But there’s still a baseball game to be won, and new Dodger pitcher Scott Radinsky comes ever so close to hanging on to the lead, retiring the first two he faces and then inducing an inning-ending grounder to short. Or at least it would have been inning-ending, had Greg Gagne not booted it, which then leaves Radinsky out there long enough to allow two runs on three consecutive singles, coughing up the lead.

The Dodgers end up allowing 16 runs today, and only eight are earned.

End of the seventh: Dodgers 11, Rockies 12
Win probability: Rockies 71%

Eighth inning

Leskanic isn’t just a dispenser of advice, he’s a pitcher as well, though he enters and immediately allows back-to-back singles before Hollandsworth ties it with a sacrifice fly. We pause as Mondesi attempts to shake off a leg injury suffered trying to beat out his leadoff hit. It didn’t look good. He remains in the game, though it doesn’t look great.

So, of course, the first two balls of the bottom of the inning are hit to him. The first, he collects easily. The second, well:

That’s the fourth error of the day for the Dodgers, and if you’re wondering whether giving away free outs on a warm day at Coors Field is going to come back to bite you, well, you already know the answer. Antonio Osuna gets McCracken to ground out for the second out, which brings pinch-hitter John Vander Wal to the plate. It’s 12-12. The count is 3-1. It’s long gone.

“Baseball now has the subtlety of Australian Rules Football,” sighed ESPN’s Keith Olbermann on SportsCenter later that night, recapping the madness. Young follows up with a single, which is meaningful only because he then immediately steals his sixth base off yet another wild Piazza throw, tying a Major League record. That he doesn't end up coming around to score makes him notable by these standards.

End of the eighth: Dodgers 12, Rockies 14
Win probability: Rockies 91%

Ninth inning

So now it’s the ninth inning. The Rockies, based on win probability, have a 91% chance of winning, based on being the home team up two runs at this point in the game. It’s over, right?

Bruce Ruffin, the new Rockies pitcher, is going to get the "W" here. But realize how he gets there: Single, wild pitch, run-scoring single, runner advances on catcher throwing error, groundout, strikeout, lead-blowing homer, strikeout. He enters with a two-run lead and leaves with his team down one. Definitely a winning performance.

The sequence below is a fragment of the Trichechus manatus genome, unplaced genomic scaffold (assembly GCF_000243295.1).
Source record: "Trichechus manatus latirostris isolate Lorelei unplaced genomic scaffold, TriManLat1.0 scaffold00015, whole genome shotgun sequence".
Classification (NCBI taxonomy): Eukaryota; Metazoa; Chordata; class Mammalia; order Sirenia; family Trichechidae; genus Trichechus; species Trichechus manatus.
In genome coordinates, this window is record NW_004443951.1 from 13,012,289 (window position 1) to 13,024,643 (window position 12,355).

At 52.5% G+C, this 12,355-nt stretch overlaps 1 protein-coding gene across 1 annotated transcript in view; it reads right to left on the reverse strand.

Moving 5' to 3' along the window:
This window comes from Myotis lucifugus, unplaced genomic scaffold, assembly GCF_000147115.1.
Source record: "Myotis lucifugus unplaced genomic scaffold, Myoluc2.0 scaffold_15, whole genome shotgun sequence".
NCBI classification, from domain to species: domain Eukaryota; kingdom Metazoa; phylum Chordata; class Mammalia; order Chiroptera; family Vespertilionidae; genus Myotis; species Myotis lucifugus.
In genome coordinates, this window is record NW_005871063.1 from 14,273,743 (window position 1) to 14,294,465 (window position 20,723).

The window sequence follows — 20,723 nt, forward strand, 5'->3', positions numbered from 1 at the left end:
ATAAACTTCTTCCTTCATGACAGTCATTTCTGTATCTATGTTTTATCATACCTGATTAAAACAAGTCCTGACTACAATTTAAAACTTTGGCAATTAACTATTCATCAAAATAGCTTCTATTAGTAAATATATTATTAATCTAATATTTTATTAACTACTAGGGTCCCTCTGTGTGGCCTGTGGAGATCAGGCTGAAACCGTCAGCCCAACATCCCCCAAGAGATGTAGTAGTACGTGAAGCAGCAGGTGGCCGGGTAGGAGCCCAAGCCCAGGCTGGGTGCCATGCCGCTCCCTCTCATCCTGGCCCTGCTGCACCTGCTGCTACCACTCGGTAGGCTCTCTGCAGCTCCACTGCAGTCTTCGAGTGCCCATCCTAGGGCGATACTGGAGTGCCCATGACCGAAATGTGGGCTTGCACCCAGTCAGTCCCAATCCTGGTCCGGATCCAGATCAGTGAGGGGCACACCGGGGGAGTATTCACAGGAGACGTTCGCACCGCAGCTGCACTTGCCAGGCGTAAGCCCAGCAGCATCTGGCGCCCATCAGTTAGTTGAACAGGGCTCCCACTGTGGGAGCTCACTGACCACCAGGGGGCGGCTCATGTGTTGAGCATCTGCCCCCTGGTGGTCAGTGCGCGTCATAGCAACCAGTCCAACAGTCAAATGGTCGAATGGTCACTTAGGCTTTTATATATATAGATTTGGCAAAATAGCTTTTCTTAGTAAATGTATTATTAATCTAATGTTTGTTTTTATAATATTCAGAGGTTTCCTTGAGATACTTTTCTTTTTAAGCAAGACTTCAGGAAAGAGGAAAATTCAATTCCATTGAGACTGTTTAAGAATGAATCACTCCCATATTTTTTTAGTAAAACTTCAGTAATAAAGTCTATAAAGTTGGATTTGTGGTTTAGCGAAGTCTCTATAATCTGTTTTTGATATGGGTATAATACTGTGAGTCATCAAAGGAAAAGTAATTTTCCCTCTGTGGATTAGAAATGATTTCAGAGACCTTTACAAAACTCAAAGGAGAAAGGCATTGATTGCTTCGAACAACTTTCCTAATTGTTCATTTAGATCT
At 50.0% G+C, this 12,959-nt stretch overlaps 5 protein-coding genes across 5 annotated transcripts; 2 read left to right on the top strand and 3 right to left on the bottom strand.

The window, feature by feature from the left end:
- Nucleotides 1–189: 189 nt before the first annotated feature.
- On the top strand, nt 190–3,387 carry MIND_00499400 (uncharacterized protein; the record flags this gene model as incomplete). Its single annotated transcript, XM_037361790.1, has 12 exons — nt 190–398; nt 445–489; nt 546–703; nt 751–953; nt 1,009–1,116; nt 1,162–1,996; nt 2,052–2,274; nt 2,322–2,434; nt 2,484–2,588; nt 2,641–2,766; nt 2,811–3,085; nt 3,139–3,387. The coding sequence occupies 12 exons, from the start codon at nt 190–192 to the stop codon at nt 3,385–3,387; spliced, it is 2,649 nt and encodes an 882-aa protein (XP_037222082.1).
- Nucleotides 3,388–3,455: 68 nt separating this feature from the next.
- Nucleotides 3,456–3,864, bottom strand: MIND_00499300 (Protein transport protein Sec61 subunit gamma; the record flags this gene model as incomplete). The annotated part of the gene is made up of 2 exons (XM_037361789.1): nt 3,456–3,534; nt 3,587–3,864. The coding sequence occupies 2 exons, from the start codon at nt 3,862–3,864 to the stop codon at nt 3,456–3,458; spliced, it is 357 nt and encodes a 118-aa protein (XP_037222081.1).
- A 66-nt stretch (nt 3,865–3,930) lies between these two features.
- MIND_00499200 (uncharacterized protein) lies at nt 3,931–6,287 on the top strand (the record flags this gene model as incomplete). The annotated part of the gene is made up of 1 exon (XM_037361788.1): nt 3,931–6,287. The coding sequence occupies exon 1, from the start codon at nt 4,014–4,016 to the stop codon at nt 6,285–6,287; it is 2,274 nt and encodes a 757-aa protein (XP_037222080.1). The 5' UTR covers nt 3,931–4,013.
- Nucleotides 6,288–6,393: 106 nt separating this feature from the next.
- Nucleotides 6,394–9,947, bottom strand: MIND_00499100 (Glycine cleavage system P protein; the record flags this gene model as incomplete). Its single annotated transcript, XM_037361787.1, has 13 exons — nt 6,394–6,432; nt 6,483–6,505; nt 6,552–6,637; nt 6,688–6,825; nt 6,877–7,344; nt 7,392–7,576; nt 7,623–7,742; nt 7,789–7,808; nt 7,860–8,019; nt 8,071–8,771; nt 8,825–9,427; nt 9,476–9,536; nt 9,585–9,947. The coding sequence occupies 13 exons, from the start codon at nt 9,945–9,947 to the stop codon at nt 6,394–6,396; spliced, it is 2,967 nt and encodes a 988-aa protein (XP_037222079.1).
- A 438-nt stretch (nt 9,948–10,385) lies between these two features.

Middle of the ninth: Dodgers 15, Rockies 14
Win probability: Dodgers 75%

This leaves the save opportunity to Dodgers closer Todd Worrell who was, for about a decade in the late 1980s and mid 1990s, one of the most dominant closers in the game. He was the 1986 Rookie of the Year, and even at 36 years old, he was so good in 1996 that he was an All-Star and finished fifth in the Cy Young vote. He even got some down-ballot MVP support. He’d pitched twice at Coors earlier in the series and emerged unscathed.

He was extremely good, is the point.

Worrell got Burks to pop out for the first out, then, after a Bichette single, gets Galarraga to pop out. At this point, the Dodgers, by virtue of being up one in the ninth with two outs and a runner on first, are sitting on an 88% win probability. It’s the high point of the game for Los Angeles.

Castilla’s single puts men on the corners. Up steps pinch-hitter Jeff Reed, a relatively light-hitting catcher who had a .621 OPS in parts of a dozen previous Major League seasons. Campbell points out that we’re four hours and 15 minutes into the game. Reed’s game-tying single to left sets up McCracken’s game-winning double. Go crazy, Coors Field. Go crazy.

“In this ballpark, anything can happen,” Worrell said. “I don't think the game is enjoyable when it's played here."

McCracken, unsurprisingly, disagreed. "This is what fans pay their money for. If anything can top this, I'd like to see it."

"I've played in both leagues," echoed Bichette, "and this is one of the funnest places to play in baseball."

In 1996, Bichette had a 1.059 OPS at home and a .697 OPS on the road. No wonder he found it so enjoyable.

When you've just seen one of history's most ridiculous baseball games.

"We just were not going to be denied today," Rockies manager Don Baylor said. "All I knew was we had the last at-bat. If we stayed close, their guys out of the bullpen were not going to contain us.”

“Of course, we couldn't stop them, either."

They could not. No one could stop anyone. Eventually, the innings just ran out. As a capper, two-and-a-half months later, Nomo returned to Coors Field for the first time since the June catastrophe. He threw a no-hitter. Come to think of it, maybe that's the wildest game in Major League history.